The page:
Miami Judge Rules New ‘Stand Your Ground’ Law Unconstitutional

Jessica McGowan/Getty Images)
Jessica McGowan/Getty Images)

An update to Florida’s controversial, seemingly for-whites-only “Stand your ground” law was deemed unconstitutional by a Miami judge on Monday.


According to the Miami Herald, Miami-Dade Circuit Judge Milton Hirsch ruled that the lawmakers who modified the law this year to force prosecutors to disprove a defendant’s self-defense claim at a pretrial hearing was illegitimate.


He ruled that under the Florida Constitution, only the state’s Supreme’s Court could have made the change, not the Legislature.

The Herald reports that the ruling is “a victory for prosecutors who have firmly opposed a law they believe makes it easier for defendants to get away with murder and other violent crime,” but black folks might be giving a little cheer, too.

In the very well-known Trayvon Martin case of 2012, George Zimmerman, who shot and killed the unarmed 17-year-old, used “Stand your ground” as a successful defense against murder charges.

In another notable case in the same year, Floridian Marissa Alexander, a black woman, was not able to use the law as she defended herself against an on-record violent husband. She initially received a sentence of 20 years, of which she served three.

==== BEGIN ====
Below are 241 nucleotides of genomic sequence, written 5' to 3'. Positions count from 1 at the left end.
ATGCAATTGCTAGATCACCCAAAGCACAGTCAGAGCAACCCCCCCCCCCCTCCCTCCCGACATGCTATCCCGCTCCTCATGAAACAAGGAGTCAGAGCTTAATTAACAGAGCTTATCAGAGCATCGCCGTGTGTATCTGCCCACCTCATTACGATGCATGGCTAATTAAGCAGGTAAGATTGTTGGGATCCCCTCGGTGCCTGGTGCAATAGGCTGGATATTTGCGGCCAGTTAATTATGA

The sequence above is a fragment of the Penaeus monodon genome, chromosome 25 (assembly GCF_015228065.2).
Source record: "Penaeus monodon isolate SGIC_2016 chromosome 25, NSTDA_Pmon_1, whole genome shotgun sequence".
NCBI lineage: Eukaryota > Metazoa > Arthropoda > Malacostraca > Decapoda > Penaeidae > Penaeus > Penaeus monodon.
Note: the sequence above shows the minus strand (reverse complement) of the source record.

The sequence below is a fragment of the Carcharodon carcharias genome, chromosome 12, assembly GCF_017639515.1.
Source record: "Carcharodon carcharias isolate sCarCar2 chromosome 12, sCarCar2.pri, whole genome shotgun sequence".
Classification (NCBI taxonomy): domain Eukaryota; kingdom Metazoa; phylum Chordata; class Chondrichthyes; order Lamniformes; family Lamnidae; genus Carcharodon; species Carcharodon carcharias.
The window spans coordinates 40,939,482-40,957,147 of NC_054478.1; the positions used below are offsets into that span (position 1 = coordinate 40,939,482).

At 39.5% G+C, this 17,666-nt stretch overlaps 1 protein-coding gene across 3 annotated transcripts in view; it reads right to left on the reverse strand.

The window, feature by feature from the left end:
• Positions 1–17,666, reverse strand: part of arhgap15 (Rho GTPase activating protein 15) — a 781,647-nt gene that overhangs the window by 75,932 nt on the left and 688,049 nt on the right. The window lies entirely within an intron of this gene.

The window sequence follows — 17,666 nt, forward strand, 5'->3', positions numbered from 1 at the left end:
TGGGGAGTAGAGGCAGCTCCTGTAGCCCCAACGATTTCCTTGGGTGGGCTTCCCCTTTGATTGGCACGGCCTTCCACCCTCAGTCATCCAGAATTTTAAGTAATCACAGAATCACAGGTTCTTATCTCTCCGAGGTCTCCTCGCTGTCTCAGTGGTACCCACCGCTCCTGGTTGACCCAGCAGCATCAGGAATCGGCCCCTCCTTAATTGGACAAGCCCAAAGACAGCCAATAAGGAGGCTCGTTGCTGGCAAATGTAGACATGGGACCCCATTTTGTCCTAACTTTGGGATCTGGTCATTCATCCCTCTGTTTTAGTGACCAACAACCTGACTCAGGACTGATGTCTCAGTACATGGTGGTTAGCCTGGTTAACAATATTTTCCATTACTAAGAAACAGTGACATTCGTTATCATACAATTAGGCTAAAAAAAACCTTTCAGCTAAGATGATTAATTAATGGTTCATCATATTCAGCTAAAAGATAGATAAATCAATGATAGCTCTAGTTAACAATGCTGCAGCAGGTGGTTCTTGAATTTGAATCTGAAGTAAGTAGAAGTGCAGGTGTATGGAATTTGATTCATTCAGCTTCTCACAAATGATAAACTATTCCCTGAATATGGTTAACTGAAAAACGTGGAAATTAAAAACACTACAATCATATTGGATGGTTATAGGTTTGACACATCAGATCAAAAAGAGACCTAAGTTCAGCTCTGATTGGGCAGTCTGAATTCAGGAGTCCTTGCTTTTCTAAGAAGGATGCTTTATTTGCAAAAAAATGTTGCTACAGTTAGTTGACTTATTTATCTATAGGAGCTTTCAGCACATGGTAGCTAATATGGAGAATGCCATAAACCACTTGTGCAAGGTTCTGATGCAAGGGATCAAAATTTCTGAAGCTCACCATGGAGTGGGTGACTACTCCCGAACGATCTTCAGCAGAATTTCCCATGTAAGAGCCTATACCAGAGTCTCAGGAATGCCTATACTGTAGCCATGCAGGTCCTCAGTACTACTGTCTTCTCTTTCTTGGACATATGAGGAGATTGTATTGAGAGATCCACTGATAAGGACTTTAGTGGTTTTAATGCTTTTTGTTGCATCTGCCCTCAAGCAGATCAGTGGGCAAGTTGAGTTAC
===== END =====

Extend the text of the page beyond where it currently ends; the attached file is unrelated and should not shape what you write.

The update in the “Stand your ground” law, passed in May, was backed by the National Rifle Association, and Florida Gov. Rick Scott signed the new law into effect last month.


The Herald reports that Hirsch’s ruling isn’t binding—other trial courts across Florida can follow the law if they choose. But it will “get the appeals ball rolling,” and possibly go to the Florida Supreme Court for review.

Let’s hope that court will get rid of this sickening law once and for all.

Read more at the Miami Herald.

Ms. Bronner Helm is the Senior Editorial Director at Colorlines. Mouthy Black Girl. Rosalynn Carter Mental Health Fellow. Shea Butter Feminist. Virgo Sun, Aries Moon.

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Zimmerman didn’t use a stand your ground defense at trial. You really should know that or be able to easily research that as a reporter.